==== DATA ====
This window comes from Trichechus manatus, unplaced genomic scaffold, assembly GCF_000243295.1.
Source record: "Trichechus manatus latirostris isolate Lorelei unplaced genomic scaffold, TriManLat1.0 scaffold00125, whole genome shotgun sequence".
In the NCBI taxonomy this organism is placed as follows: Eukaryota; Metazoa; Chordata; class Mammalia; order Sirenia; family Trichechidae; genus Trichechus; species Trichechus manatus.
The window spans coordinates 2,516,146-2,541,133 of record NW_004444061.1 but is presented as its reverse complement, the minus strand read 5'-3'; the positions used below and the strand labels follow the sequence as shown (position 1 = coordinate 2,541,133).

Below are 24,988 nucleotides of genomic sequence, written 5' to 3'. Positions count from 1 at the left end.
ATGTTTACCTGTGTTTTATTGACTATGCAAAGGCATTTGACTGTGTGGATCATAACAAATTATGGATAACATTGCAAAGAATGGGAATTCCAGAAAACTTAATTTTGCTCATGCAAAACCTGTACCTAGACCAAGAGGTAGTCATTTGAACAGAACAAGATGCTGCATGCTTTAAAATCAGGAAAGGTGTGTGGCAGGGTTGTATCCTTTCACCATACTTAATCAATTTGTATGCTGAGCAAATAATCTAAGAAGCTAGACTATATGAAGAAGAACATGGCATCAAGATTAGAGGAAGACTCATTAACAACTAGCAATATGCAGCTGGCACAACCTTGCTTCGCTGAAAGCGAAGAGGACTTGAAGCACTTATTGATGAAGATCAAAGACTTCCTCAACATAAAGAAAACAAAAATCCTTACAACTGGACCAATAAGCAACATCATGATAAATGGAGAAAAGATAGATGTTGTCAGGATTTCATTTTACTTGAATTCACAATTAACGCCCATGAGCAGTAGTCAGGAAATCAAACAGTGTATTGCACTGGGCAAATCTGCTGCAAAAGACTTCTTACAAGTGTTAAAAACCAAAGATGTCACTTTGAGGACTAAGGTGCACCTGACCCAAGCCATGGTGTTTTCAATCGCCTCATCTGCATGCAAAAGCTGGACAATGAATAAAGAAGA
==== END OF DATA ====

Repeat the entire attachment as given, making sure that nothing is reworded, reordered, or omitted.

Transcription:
This window comes from Trichechus manatus, unplaced genomic scaffold, assembly GCF_000243295.1.
Source record: "Trichechus manatus latirostris isolate Lorelei unplaced genomic scaffold, TriManLat1.0 scaffold00125, whole genome shotgun sequence".
In the NCBI taxonomy this organism is placed as follows: Eukaryota; Metazoa; Chordata; class Mammalia; order Sirenia; family Trichechidae; genus Trichechus; species Trichechus manatus.
The window spans coordinates 2,516,146-2,541,133 of record NW_004444061.1 but is presented as its reverse complement, the minus strand read 5'-3'; the positions used below and the strand labels follow the sequence as shown (position 1 = coordinate 2,541,133).

Below are 24,988 nucleotides of genomic sequence, written 5' to 3'. Positions count from 1 at the left end.
ATGTTTACCTGTGTTTTATTGACTATGCAAAGGCATTTGACTGTGTGGATCATAACAAATTATGGATAACATTGCAAAGAATGGGAATTCCAGAAAACTTAATTTTGCTCATGCAAAACCTGTACCTAGACCAAGAGGTAGTCATTTGAACAGAACAAGATGCTGCATGCTTTAAAATCAGGAAAGGTGTGTGGCAGGGTTGTATCCTTTCACCATACTTAATCAATTTGTATGCTGAGCAAATAATCTAAGAAGCTAGACTATATGAAGAAGAACATGGCATCAAGATTAGAGGAAGACTCATTAACAACTAGCAATATGCAGCTGGCACAACCTTGCTTCGCTGAAAGCGAAGAGGACTTGAAGCACTTATTGATGAAGATCAAAGACTTCCTCAACATAAAGAAAACAAAAATCCTTACAACTGGACCAATAAGCAACATCATGATAAATGGAGAAAAGATAGATGTTGTCAGGATTTCATTTTACTTGAATTCACAATTAACGCCCATGAGCAGTAGTCAGGAAATCAAACAGTGTATTGCACTGGGCAAATCTGCTGCAAAAGACTTCTTACAAGTGTTAAAAACCAAAGATGTCACTTTGAGGACTAAGGTGCACCTGACCCAAGCCATGGTGTTTTCAATCGCCTCATCTGCATGCAAAAGCTGGACAATGAATAAAGAAGA